Tuesday, November 12, 2019

Busy October for Long Beach

By Karen Robes Meeks

The Port of Long Beach posted its second-busiest October, according to latest numbers released Friday.

Long Beach handled 688,425 TEUs, 2.4 percent less than October 2018. Imports fell 7.4 percent to 337,062 TEUs, while exports rose 9.8 percent to 131,635 TEUs. Empty containers dipped 0.8 percent to 219,728 TEUs.

“As the trade war lingers, these tariffs continue to impact the US economy and have created uncertainty for the business of importers and exporters,” said port executive director Mario Cordero. “We are hopeful for a prompt resolution of the tariff situation between the US and China. In the meantime, we are moving forward with capital improvements that should bring long-term growth.”

Everett Sees Milestone Container Move

By Karen Robes Meeks

The Port of Everett and shipping partner Brusco Tug and Barge achieved a major milestone last month in South Everett with the completion of the 1,000th direct container-on-barge aerospace cargo transport between the port’s Pacific Terminal and Mount Baker Terminal, its satellite shipping facility.

This means the “just-in-time delivery” of over 10,000 oversized airplane parts in support of the 747, 767, 777 and 777X airplane production lines.

“I’m proud of this strong partnership and the major impact it has had, and will continue to have, on our local and regional economies,” said Carl Wollebek, Chief Operating Officer for the port. “This logistics accomplishment, paired with the Port’s continued facility investments, represents our long-standing commitment to support the aerospace industry and job growth.”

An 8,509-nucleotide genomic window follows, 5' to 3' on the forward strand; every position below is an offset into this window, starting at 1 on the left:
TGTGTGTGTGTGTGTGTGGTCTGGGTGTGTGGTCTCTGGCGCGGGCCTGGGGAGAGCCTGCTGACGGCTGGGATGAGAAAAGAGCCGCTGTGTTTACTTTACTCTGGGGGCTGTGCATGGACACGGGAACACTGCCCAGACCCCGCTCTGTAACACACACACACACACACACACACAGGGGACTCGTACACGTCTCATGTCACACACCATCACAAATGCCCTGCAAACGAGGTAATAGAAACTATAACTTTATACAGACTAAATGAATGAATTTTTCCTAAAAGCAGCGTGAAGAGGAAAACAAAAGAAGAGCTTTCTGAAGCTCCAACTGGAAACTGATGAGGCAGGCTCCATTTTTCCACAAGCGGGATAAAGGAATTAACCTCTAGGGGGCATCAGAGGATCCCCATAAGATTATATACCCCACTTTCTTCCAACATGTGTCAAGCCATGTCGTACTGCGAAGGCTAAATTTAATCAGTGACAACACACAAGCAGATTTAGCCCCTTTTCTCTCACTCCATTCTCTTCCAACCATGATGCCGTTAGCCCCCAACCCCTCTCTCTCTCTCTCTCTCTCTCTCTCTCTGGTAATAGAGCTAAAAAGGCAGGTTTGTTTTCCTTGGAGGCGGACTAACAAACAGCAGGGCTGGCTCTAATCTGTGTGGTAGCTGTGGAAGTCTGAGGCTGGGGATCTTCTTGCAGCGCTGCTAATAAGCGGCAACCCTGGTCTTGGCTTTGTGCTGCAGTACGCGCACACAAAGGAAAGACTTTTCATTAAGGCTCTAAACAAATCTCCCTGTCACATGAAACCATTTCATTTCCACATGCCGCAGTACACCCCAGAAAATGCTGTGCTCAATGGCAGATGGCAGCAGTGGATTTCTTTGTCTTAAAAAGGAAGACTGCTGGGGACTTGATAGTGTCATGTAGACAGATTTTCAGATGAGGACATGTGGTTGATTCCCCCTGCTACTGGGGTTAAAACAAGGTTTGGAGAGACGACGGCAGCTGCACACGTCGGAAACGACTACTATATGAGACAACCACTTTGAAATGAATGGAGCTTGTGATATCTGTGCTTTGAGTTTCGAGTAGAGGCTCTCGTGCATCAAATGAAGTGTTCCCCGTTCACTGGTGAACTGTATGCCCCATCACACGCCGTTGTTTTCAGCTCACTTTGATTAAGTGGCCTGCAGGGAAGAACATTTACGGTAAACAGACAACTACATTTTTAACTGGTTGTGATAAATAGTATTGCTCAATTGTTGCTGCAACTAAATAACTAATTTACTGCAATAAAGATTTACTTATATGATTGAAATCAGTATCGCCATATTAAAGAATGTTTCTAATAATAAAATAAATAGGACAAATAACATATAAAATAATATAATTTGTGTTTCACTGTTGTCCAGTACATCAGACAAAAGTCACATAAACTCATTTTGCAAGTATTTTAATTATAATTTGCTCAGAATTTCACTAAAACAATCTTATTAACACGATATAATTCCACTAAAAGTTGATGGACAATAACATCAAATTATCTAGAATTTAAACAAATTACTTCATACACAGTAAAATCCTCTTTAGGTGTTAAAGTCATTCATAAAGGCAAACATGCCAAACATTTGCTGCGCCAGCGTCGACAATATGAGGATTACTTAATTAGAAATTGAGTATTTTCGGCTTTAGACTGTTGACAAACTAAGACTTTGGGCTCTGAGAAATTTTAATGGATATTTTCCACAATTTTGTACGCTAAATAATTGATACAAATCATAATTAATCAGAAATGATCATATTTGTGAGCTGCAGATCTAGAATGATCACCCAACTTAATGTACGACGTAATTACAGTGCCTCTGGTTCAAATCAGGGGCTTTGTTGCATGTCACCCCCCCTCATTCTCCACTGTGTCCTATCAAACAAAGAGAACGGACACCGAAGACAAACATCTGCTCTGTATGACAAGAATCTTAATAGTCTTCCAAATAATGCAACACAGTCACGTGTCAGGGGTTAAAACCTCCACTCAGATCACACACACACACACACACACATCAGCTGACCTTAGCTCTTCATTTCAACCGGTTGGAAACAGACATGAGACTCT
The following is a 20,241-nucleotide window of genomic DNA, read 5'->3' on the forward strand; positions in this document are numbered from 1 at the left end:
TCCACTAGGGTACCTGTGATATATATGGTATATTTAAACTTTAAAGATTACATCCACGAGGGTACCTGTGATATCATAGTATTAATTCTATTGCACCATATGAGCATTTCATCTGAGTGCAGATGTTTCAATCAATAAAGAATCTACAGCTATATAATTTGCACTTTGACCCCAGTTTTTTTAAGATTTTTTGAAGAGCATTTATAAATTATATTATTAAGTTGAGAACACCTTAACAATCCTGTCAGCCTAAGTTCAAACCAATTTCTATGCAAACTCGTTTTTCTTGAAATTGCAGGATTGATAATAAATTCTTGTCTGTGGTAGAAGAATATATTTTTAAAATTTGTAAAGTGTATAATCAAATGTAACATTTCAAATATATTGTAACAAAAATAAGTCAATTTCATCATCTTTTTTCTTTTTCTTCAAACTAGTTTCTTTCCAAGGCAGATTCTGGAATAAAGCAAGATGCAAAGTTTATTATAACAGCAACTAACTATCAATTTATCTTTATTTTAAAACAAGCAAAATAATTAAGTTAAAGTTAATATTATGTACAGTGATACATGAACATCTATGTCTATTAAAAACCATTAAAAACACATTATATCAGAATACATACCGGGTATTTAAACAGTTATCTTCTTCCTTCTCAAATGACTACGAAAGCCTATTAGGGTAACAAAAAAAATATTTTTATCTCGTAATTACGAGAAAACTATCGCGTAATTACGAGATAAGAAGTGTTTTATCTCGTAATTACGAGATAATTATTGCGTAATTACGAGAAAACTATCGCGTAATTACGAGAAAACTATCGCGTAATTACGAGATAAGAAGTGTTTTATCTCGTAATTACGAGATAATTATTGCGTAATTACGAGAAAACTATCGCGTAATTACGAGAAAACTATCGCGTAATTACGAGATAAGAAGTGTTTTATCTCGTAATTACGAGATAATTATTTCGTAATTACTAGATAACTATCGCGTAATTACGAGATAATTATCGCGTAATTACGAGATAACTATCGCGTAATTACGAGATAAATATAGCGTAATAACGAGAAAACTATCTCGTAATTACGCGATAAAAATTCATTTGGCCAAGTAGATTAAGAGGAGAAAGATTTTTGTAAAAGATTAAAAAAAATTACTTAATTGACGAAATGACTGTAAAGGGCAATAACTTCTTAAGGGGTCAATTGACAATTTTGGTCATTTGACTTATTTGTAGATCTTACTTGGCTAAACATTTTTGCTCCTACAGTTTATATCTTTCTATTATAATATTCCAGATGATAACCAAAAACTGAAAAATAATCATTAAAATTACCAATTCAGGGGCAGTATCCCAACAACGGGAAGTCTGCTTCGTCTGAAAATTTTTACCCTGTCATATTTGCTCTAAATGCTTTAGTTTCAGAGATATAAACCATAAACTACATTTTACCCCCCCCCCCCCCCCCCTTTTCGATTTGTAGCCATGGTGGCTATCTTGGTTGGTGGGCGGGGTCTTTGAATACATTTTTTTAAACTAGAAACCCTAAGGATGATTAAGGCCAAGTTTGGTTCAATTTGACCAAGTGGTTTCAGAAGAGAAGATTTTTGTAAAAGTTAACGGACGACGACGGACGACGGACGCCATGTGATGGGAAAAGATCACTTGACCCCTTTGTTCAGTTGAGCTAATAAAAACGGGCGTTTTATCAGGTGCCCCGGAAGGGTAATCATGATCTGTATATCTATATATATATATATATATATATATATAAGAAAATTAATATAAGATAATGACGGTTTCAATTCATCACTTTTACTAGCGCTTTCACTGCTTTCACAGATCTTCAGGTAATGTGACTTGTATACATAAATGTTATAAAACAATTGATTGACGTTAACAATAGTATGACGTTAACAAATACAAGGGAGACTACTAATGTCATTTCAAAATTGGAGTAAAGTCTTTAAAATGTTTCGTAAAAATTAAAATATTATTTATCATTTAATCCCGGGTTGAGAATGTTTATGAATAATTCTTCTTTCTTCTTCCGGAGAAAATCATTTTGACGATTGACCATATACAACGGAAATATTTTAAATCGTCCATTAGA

Oakland Sees Export Increase

By Karen Robes Meeks

Last month, exports at the Port of Oakland rose 10.8 percent more than the same period last year, according to latest statistics released Friday.

The port handled 87,393 TEUs in export containers, much of it heading to Asian markets including its top trade partner China. Meanwhile, imports declined 4.6 percent, but are still up 2.7 percent for the year.

“Our export customers have demonstrated their resilience throughout this tariff standoff,” said Port of Oakland Maritime Director John Driscoll. “For their sake, we hope the conflict is resolved and overseas business can grow even more.”

Oil Spilled in Honolulu Harbor

By Karen Robes Meeks

An oil discharge near Pier 19 in Honolulu, Hawaii, prompted the US Coast Guard to respond to the incident Thursday.

Vessel Kamokuiki contacted Coast Guard Sector Honolulu watchstanders Wednesday night about “heavy fuel oil discharged during bunkering operations with a barge.”

The crew quickly “secured the discharge, activated their Vessel Response Plan, and began clean-up operations,” according to USCG.

About 25 bales of absorbent material spanning the vessel’s stern to Pier 22 were deployed. Surrounding the bales were 1600 feet of hard boom deployed by two response vessels.

Cleanup efforts are underway. The bales collected two barrels (about 84 gallons) of oil and skimmers have cleaned up 40 gallons.

No wildlife has reportedly been affected.

Friday, November 8, 2019

Everett to Receive Federal Transportation Funds

By Karen Robes Meeks

The Port of Everett will receive $15.5 million in federal funds for improvements along Everett’s waterfront, paving the way for future freight transportation.